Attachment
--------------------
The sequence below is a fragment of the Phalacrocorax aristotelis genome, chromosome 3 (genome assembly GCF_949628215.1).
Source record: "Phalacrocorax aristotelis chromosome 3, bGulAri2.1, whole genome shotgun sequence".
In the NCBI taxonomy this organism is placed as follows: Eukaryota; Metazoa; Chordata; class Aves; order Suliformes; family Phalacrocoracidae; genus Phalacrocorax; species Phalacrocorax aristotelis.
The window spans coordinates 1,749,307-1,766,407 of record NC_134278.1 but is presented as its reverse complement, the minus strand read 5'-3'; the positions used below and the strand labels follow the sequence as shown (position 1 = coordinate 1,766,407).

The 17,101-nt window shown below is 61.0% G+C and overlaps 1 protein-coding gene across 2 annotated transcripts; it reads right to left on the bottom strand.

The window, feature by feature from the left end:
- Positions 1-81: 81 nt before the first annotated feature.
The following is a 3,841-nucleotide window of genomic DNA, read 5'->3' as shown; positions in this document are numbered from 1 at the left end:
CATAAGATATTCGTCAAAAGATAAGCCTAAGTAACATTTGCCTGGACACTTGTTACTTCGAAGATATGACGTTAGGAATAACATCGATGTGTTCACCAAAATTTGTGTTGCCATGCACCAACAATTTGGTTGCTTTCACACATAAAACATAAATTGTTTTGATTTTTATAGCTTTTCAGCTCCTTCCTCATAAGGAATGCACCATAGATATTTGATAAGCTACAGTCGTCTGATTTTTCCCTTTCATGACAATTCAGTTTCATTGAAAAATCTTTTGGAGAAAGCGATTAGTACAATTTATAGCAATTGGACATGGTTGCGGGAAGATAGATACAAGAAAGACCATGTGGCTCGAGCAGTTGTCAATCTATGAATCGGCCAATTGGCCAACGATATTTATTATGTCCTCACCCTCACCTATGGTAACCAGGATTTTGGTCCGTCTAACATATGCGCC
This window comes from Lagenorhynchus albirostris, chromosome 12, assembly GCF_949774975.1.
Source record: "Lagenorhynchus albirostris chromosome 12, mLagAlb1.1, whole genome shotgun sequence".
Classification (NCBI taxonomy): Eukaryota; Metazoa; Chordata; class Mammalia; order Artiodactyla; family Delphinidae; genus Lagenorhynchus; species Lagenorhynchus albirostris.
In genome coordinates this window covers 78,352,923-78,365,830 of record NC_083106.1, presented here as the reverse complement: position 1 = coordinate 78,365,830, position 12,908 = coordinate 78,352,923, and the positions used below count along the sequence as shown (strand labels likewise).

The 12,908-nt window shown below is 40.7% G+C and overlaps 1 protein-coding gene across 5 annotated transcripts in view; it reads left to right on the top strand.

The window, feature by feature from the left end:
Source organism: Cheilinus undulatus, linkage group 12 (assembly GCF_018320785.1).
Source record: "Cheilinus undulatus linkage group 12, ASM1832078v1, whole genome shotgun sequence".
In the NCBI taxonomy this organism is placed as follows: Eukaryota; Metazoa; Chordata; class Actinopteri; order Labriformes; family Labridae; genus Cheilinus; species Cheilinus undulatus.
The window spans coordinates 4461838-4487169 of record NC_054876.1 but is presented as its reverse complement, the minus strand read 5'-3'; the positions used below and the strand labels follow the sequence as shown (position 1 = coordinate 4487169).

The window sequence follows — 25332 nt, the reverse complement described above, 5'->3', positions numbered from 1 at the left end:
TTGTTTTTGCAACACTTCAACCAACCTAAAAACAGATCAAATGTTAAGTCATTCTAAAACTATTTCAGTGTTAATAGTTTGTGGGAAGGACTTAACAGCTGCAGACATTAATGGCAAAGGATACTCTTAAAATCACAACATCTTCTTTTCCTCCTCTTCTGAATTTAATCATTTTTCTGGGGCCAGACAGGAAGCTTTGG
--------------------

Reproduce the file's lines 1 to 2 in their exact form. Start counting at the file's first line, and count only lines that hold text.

The sequence below is a fragment of the Phalacrocorax aristotelis genome, chromosome 3 (genome assembly GCF_949628215.1).
Source record: "Phalacrocorax aristotelis chromosome 3, bGulAri2.1, whole genome shotgun sequence".